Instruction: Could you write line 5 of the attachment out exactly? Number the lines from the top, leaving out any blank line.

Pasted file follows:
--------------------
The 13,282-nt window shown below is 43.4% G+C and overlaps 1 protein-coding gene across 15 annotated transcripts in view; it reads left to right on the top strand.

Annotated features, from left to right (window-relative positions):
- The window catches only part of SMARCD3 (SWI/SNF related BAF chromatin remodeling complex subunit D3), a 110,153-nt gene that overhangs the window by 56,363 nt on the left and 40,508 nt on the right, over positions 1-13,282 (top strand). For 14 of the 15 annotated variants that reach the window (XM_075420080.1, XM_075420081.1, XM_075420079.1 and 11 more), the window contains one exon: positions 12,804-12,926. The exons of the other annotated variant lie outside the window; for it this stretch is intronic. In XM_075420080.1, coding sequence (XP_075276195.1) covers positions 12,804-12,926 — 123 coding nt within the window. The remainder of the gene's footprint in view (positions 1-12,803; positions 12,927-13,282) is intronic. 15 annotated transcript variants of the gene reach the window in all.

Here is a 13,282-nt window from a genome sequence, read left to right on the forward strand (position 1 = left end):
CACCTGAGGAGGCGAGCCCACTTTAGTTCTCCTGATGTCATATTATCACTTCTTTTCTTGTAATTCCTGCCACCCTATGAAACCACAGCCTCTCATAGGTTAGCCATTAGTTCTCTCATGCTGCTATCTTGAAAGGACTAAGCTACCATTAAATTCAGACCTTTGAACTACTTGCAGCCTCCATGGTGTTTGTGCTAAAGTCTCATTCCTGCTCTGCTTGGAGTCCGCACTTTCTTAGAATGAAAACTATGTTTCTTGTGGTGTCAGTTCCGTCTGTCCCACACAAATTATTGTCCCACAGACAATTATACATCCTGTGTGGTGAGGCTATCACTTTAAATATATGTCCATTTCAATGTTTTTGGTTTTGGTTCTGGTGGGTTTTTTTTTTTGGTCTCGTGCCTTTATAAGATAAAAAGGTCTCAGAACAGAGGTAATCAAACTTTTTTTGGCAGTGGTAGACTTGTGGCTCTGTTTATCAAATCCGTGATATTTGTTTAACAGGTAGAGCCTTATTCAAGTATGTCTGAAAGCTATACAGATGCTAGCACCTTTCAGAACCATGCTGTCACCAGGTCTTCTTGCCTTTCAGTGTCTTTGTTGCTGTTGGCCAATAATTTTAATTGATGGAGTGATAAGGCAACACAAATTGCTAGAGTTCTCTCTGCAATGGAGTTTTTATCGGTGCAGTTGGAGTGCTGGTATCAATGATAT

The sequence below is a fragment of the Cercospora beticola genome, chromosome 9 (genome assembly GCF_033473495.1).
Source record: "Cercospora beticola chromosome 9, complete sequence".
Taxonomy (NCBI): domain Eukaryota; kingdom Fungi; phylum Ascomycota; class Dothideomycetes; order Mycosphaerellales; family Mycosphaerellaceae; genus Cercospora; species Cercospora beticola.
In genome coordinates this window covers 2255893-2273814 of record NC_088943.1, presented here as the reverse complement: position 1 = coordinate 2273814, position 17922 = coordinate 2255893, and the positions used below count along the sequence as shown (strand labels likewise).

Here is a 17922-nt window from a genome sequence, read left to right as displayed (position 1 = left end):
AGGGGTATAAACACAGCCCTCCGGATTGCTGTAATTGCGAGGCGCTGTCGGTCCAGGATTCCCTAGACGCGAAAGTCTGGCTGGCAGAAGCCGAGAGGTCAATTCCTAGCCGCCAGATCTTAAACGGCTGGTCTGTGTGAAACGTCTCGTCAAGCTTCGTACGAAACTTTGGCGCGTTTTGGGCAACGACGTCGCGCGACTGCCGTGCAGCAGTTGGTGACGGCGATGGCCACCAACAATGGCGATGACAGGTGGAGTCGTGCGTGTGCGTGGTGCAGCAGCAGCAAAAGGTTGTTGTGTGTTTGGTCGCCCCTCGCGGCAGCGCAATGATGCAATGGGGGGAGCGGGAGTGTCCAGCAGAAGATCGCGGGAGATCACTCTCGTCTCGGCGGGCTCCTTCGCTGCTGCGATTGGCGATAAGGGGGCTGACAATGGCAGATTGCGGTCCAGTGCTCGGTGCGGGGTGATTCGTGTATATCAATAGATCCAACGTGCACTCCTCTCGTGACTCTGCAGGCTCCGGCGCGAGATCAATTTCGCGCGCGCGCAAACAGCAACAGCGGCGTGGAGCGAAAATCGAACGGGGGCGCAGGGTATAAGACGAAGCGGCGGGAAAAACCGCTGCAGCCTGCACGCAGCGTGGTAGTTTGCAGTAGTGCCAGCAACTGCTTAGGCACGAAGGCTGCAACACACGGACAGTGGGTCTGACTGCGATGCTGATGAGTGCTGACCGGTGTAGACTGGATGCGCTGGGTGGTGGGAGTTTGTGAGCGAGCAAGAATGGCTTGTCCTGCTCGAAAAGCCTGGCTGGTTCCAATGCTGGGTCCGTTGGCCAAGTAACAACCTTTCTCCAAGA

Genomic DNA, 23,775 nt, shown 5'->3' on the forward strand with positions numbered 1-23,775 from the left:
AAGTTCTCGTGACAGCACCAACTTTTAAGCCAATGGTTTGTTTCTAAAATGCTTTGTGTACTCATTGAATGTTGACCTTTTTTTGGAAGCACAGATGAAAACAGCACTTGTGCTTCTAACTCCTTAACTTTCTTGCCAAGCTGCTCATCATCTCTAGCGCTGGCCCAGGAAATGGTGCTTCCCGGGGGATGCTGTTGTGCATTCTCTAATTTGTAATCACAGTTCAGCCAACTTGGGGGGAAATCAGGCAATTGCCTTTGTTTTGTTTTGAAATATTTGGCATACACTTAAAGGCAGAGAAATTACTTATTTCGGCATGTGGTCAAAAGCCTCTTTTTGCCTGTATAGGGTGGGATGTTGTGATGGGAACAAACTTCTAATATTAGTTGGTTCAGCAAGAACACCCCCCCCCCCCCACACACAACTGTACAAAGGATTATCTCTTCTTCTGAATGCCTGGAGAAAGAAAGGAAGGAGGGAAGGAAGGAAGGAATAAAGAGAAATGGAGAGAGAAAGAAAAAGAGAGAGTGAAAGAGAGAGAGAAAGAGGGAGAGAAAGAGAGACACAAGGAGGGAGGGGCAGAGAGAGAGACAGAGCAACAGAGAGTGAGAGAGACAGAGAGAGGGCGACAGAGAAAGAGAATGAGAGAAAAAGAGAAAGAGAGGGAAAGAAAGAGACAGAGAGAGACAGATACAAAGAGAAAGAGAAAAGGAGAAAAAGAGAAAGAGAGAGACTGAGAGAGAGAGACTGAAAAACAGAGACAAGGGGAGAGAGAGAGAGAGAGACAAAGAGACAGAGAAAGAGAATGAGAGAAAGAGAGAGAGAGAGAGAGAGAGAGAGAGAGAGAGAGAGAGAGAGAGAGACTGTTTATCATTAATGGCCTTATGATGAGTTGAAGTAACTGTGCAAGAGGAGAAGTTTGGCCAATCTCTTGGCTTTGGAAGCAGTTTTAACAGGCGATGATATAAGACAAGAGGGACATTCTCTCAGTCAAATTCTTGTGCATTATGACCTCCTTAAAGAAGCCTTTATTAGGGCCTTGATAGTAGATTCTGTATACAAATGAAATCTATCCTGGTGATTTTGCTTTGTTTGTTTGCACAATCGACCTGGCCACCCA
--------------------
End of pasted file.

CACCTGAGGAGGCGAGCCCACTTTAGTTCTCCTGATGTCATATTATCACTTCTTTTCTTGTAATTCCTGCCACCCTATGAAACCACAGCCTCTCATAGGTTAGCCATTAGTTCTCTCATGCTGCTATCTTGAAAGGACTAAGCTACCATTAAATTCAGACCTTTGAACTACTTGCAGCCTCCATGGTGTTTGTGCTAAAGTCTCATTCCTGCTCTGCTTGGAGTCCGCACTTTCTTAGAATGAAAACTATGTTTCTTGTGGTGTCAGTTCCGTCTGTCCCACACAAATTATTGTCCCACAGACAATTATACATCCTGTGTGGTGAGGCTATCACTTTAAATATATGTCCATTTCAATGTTTTTGGTTTTGGTTCTGGTGGGTTTTTTTTTTTGGTCTCGTGCCTTTATAAGATAAAAAGGTCTCAGAACAGAGGTAATCAAACTTTTTTTGGCAGTGGTAGACTTGTGGCTCTGTTTATCAAATCCGTGATATTTGTTTAACAGGTAGAGCCTTATTCAAGTATGTCTGAAAGCTATACAGATGCTAGCACCTTTCAGAACCATGCTGTCACCAGGTCTTCTTGCCTTTCAGTGTCTTTGTTGCTGTTGGCCAATAATTTTAATTGATGGAGTGATAAGGCAACACAAATTGCTAGAGTTCTCTCTGCAATGGAGTTTTTATCGGTGCAGTTGGAGTGCTGGTATCAATGATAT